4.4. Location of instrumentation tests

As described in Android project organization for tests the unit tests of an Android project should be located in the app/src/androidTest/java folder.

4.5. Define dependencies and testInstrumentationRunner in the Gradle build file

To use JUnit tests for your Android application you need to add the dependency to JUnit to your Gradle build file. You also need to specify android.support.test.runner.AndroidJUnitRunner as testInstrumentationRunner in the build file.

defaultConfig {
       ..... more stuff
        testInstrumentationRunner "android.support.test.runner.AndroidJUnitRunner"
    }

dependencies {
    // Unit testing dependencies
    androidTestCompile 'junit:junit:4.12'
    // Set this dependency if you want to use the Hamcrest matcher library
    androidTestCompile 'org.hamcrest:hamcrest-library:1.3'
    // more stuff, e.g., Mockito
}

4.6. Using the @RunWith(AndroidJUnit4.class)

It is also recommended annotating the test with the @RunWith(AndroidJUnit4.class) annotation. AndroidJUnit4 extends JUnit4, so if you use pure Junit4 syntax and ActivityTestRule it is not required. But you need it, if you want to run, i.e., Espresso tests with ActivityTestRule and JUnit4.

4.7. Run the tests on Android

Run your local unit tests via Gradle with the gradlew connectedCheck command.

To run your local unit tests via Android Studio, right-click on your test class in the Project window and select Run.

4.8. Location of test reports

The test reports are created in the app/build/reports/androidTests/connected/ directory. The index.html gives an overview and links to the individual test pages.

4.9. How to replace the application for instrumentation tests

You can replace the application class for the instrumentation tests by overriding the AndroidJUnitRunner and its newApplication method.

package com.vogella.android.daggerjunitmockito;

import android.app.Application;


public class MyMockApplication extends Application {

    @Override
    public void onCreate() {
       // do something important for your tests here
    }
}

Test runner

package com.vogella.android.daggerjunitmockito;

import android.app.Application;
import android.content.Context;
import android.support.test.runner.AndroidJUnitRunner;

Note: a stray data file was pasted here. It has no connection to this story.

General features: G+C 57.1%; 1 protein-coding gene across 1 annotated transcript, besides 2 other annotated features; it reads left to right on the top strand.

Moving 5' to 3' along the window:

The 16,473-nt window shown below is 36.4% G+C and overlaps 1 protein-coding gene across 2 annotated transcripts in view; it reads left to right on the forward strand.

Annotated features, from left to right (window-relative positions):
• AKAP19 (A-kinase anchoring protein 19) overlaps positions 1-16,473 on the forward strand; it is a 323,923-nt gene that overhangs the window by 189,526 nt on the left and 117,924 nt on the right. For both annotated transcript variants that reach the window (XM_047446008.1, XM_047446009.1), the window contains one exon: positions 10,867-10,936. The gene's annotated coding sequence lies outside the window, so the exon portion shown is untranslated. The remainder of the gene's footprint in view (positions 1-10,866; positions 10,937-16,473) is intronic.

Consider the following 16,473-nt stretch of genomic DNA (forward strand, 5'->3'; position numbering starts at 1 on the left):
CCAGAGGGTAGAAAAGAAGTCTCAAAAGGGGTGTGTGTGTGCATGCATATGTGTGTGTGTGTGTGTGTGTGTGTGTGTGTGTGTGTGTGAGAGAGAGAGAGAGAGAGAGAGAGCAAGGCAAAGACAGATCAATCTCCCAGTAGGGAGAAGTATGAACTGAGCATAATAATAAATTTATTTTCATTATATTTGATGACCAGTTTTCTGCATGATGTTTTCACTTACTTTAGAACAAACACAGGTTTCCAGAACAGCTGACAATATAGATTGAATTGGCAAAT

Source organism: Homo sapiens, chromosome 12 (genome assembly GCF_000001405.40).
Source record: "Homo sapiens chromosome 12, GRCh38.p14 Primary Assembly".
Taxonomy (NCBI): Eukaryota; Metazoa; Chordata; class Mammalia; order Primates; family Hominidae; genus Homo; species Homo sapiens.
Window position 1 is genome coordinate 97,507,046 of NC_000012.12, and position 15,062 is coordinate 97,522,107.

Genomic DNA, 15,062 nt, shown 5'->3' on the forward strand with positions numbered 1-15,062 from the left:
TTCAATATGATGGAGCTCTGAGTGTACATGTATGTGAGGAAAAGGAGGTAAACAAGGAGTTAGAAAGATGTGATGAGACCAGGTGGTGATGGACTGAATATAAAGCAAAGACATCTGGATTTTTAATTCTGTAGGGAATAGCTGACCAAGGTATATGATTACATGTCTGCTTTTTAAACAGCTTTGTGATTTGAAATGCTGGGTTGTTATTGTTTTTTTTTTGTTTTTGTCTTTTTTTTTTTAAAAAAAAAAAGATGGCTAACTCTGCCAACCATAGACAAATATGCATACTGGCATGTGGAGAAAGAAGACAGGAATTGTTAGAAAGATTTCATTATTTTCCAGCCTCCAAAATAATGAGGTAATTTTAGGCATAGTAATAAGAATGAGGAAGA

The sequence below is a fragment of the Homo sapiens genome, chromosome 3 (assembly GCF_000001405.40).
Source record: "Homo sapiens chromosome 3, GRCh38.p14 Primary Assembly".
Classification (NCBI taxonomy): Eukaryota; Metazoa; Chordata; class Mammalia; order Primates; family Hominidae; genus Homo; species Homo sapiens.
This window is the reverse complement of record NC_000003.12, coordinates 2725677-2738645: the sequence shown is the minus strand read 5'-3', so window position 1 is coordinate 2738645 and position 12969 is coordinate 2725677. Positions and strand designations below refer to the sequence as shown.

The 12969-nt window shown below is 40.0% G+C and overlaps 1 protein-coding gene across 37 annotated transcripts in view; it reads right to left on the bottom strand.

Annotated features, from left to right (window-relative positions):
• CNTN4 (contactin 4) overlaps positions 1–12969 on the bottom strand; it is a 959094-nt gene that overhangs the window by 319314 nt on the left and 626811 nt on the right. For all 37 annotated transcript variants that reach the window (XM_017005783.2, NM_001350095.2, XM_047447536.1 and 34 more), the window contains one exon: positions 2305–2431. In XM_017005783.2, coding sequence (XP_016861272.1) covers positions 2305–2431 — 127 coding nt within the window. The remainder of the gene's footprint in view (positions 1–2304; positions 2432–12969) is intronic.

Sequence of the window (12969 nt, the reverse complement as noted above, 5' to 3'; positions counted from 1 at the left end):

public class MockTestRunner extends AndroidJUnitRunner {
  @Override
  public Application newApplication(ClassLoader cl, String className, Context context)
      throws InstantiationException, IllegalAccessException, ClassNotFoundException {
    return super.newApplication(cl, MyMockApplication.class.getName(), context);
  }
}

And you need to register this test runner in your build.gradle file.

android {
    /// more
        testInstrumentationRunner "com.vogella.android.daggerjunitmockito.MockTestRunner"
    }
    /// more
}

5. Exercise: Write Android instrumentation test and use mocking

This exercise demonstrates the usage of the Mockito framework for Android tests.

5.1. Create class to test

Add the following utility class.

package com.vogella.android.test.juntexamples.util;

import android.content.Context;

import java.io.FileOutputStream;

public class WriteConfigurationUtil {
    public static void writeConfiguration(Context ctx ) {
                try (FileOutputStream openFileOutput =
                         ctx.openFileOutput( "config.txt", Context.MODE_PRIVATE);) {

                        openFileOutput.write("This is a test1.".getBytes());
                        openFileOutput.write("This is a test2.".getBytes());
                } catch (Exception e) {
                        // not handled
                }
        }
}

5.2. Create a new unit test

Write a unit test which validates that: * openFileOutput is called exactly once * the write() method is called at least twice.

package com.vogella.android.test.juntexamples.mockitotests;


import android.content.Context;

import com.vogella.android.test.juntexamples.util.Util;

import org.junit.Rule;
import org.junit.Test;
import org.mockito.Mock;
import org.mockito.junit.MockitoJUnit;
import org.mockito.junit.MockitoRule;

import java.io.FileOutputStream;

import static org.junit.Assert.fail;
import static org.mockito.Matchers.any;
import static org.mockito.Matchers.anyInt;
import static org.mockito.Matchers.anyString;
import static org.mockito.Mockito.atLeast;
import static org.mockito.Mockito.times;
import static org.mockito.Mockito.verify;
import static org.mockito.Mockito.when;

public class WriteConfigurationUtilTest {

    @Rule
    public MockitoRule rule = MockitoJUnit.rule();
    @Mock
    Context context;

    @Mock
    FileOutputStream fileOutputStream;


    @Test
    public void writeShouldWriteTwiceToFileSystem() {
        try {
            when(context.openFileOutput(anyString(), anyInt())).thenReturn(fileOutputStream);
            Util.writeConfiguration(context);
            verify(context, times(1)).openFileOutput(anyString(), anyInt());
            verify(fileOutputStream, atLeast(2)).write(any(byte[].class));

        } catch (Exception e) {
            e.printStackTrace();
            fail();
        }
    }
}

This test requires a dependency to the Mockito test framework.

6. More on Android testing

6.1. Android additional assertion

The Android testing API provides the MoreAsserts and ViewAsserts classes in addition to the standard JUnit Assert class. These classes provide additional assert methods for Android specific use cases.